Welcome to the start of a new thread where I'll revisit reviews of books by friends and writers I admire, to highlight the works for readers who might have missed them the first time they appeared.
We'll begin with Phoenix, a novel by Steve Byrne I originally reviewed in 2013.
Something monstrous has risen from the ashes of war…
When the US marines enter the hidden village of Mau Giang, they unleash an ancient darkness from within its temple walls. A fearful secret kept for generations by the native Montagnard tribespeople.
Abraham Curtis travels to Vietnam to visit his sister Jenny, an aid worker in Saigon. Together they join a humanitarian convoy into the Central Highlands, where Jenny is to adopt a child orphaned by the conflict.
But the influence of the breached temple is spreading its contagion across the combat zones of Vietnam like gangrene through flesh, and soon it will destroy Bram’s world. Pursued by a bloodthirsty cult, he must search for his missing sister through the war-torn wastelands, his only companions deserters, rebel soldiers and a woman who may not be quite human.
Across the world, protestors line the streets. The battle lines are drawn - war and peace, hawk or dove. Is this the apocalyptic coming of the Man of Blood, prophesised by Nostradamus, or a delusion brought about by Post-traumatic Stress? On panic filled streets, during the Fall of Saigon, Bram will find his answer.
Forget truth. Forget innocence. There are only casualties.
Bram Curtis is in Saigon in 1967, to visit his sister Jenny who works in an orphanage. He’s left England, disillusioned and wants to try and find himself in this new country - listen to Hendrix, smoke pot and see what life has to offer. When he discovers Jenny is planning to adopt a young girl called Lai, he gets roped into the aid convoy to go and reach her, headed by the urbane General Hoan. After things take a decided turn for the worse (like Hoan himself) and Bram becomes embroiled in the Tet Offensive, the narrative jumps to May 1970 as he searches for his now-missing sister. His pursuit leads him further in-country and into the orbit of the mysterious - and potentially dangerous - Qui, taking us up to 1975 (there’s a much later coda too), when he must finally confront the Man Of Blood, a supernatural entity that is teased throughout the novel.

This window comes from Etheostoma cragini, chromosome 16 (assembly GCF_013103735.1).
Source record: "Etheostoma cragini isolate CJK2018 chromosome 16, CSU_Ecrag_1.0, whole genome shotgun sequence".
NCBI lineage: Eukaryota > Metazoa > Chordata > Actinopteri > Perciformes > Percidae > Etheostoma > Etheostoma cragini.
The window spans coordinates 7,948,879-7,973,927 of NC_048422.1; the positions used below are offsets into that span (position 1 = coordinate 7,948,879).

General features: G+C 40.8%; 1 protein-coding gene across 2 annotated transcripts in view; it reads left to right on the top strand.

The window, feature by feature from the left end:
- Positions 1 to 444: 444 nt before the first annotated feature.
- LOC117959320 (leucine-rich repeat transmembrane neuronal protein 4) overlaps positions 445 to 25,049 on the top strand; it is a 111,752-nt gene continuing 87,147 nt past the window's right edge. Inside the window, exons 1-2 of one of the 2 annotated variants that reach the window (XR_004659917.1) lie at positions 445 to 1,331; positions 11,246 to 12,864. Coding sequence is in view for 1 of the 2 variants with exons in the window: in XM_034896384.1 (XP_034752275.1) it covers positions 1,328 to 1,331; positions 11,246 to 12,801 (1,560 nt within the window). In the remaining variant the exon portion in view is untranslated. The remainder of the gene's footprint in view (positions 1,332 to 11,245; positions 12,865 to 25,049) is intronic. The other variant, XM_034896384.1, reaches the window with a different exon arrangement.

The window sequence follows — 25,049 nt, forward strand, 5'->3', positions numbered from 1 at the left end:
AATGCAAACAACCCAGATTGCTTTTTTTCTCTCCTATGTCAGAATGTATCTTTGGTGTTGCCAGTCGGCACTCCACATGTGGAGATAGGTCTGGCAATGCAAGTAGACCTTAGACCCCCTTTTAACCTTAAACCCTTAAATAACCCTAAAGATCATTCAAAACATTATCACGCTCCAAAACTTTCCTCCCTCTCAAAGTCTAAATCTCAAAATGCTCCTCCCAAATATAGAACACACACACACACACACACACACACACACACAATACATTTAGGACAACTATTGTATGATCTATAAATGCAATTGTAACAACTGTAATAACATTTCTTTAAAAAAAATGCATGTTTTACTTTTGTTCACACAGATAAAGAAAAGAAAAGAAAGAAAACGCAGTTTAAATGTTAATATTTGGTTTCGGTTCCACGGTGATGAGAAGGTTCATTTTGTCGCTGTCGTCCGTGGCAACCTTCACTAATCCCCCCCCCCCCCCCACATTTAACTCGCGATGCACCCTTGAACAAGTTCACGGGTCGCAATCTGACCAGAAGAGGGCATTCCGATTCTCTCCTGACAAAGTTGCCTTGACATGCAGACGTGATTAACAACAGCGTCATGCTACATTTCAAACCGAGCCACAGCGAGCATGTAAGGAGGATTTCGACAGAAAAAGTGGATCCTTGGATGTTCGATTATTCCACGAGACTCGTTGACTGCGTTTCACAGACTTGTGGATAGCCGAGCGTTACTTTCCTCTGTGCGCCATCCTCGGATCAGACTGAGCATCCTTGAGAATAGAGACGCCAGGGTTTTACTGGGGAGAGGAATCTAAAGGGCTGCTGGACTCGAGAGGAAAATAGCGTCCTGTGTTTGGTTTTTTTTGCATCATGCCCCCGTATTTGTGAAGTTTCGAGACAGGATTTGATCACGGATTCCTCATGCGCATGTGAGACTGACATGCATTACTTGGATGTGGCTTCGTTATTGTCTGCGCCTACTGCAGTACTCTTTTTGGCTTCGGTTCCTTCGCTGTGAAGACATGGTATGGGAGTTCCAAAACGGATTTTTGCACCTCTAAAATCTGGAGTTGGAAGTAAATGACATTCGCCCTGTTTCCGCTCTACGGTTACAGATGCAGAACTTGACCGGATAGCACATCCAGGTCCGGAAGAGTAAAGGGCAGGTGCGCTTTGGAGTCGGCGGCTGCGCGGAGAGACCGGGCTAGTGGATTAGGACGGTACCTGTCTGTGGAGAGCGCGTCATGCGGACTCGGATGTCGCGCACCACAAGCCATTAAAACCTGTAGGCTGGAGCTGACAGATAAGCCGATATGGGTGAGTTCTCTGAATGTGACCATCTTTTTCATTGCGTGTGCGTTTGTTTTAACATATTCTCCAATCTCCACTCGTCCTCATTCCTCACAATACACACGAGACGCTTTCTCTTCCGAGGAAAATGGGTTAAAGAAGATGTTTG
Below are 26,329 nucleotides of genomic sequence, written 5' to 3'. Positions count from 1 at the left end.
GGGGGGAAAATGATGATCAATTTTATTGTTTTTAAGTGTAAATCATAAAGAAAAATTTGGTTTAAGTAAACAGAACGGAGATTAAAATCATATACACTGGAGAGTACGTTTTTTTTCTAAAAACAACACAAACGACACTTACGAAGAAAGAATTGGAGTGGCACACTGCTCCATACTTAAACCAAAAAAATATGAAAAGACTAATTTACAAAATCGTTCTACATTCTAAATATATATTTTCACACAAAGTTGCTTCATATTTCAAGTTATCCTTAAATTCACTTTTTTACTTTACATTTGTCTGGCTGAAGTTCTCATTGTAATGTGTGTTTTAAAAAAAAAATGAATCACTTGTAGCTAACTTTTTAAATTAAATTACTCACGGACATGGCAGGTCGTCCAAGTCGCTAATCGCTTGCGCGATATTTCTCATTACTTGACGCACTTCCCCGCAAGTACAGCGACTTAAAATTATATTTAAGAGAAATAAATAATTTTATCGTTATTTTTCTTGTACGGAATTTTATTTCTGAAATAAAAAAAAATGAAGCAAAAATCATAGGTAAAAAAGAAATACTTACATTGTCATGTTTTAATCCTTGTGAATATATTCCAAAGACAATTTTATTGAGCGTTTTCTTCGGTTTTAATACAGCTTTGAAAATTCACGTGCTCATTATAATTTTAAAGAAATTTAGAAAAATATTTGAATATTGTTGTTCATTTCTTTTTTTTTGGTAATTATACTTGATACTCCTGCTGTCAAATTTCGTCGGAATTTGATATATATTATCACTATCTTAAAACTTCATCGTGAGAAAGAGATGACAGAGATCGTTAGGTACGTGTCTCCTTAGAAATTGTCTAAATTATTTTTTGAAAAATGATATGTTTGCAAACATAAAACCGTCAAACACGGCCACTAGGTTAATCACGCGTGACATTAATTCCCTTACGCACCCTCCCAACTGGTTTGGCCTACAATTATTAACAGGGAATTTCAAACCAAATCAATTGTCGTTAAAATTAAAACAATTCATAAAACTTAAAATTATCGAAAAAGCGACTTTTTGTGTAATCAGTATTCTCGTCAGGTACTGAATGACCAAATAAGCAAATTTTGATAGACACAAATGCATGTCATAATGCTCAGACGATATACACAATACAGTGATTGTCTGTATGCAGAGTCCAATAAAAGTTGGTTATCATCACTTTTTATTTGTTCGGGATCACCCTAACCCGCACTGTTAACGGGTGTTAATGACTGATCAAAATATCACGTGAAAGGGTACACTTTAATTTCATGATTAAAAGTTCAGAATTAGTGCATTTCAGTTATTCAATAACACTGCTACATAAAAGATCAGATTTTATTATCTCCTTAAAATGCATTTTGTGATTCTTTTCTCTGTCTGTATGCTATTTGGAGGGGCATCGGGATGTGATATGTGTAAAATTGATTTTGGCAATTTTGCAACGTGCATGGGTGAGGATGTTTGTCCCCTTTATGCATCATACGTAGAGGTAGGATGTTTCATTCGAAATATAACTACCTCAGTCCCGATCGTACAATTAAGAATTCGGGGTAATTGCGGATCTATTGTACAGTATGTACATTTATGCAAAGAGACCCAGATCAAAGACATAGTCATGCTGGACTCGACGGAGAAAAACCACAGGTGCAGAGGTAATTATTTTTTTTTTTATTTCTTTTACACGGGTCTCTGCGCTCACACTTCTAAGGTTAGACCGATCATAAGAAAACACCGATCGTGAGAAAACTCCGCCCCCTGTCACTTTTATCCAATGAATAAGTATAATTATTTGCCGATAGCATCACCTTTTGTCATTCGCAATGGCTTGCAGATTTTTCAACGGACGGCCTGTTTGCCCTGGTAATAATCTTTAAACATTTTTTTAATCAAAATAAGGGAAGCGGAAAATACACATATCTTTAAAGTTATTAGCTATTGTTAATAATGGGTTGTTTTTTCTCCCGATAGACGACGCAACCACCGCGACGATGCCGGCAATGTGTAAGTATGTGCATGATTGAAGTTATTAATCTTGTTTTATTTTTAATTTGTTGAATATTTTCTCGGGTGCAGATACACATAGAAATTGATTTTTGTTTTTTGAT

Since my entire knowledge of Vietnam is limited to memories of lessons at school and movies from the 80s and 90s, this isn’t the kind of novel that I would have picked up generally but I’m glad I did in this case. Starting with a bang and never really letting go of the pace - and it’s a long novel - Byrne relays the story of Bram, a drifter who discovers a cause that consumes his life, with real style. Vietnam is almost a character in herself, with Saigon painted in rich and detailed depth, from the heat and humidity, the texture of skin and sweat and the hundreds of things that are happening in the streets at once, creating a riot of tactile, broiling humanity. Later, moving in-country, you get a real sense of both the claustrophobia and humidity of the jungle, of the architecture of the churches and the battered and bruised earth, making it occasionally hard to read it’s so well done.
The book is filled with vivid characters - and this extends to the most minor of roles, not just Bram, Jen, Hoan or Qui - and yet none of them are guaranteed safe passage to the end of the novel, with some of the deaths (as quick and dirty as you’d expect in a war situation) being quite shocking. Combine this with a dispassionate eye towards the brutality of war - what is seen and what is perpetrated - and you have a narrative that demands attention. The supernatural elements are used sparingly but are well written and blended easily into the narrative, so you’re as unaware as the character if you’ve witnessed them or not. Byrne doesn’t skimp on the set pieces either and there are plenty of them, all superbly constructed and choreographed, never overlong and intense enough to make you feel part of them. The same is true of the last act, a gruelling journey Bram must take into his own heart of darkness that you can’t tear your eyes from, even down to the gut-punch final few lines.
Steve has clearly done his research in all areas - the locations, the equipment, the theatres of war, the culture and the language - and it shines through perfectly, with nothing coming across as heavy handed or expositional. Everything the reader learns - about Vietnam or the horrors - comes through the character, with no obvious info-dumps.
This is a wonderfully constructed novel, tightly edited and with a cracking pace and it deserves a big readership. Highly recommended.
The book can be found on Amazon here as a paperback and here as an ebook whilst Steve Byrne's website can be found here.
Since then we've developed a great friendship, which often involves us talking for hours at Cons about all things horror. At FantasyCon 2012 (in Brighton, which I wrote about here), he told me about Phoenix, which he was publishing through his own imprint PunkLit and I jumped at the chance to read it.
|The first Crusty Exterior gathering - London, April 2015|
from left to right - James Everington, Phil Sloman, Steve and me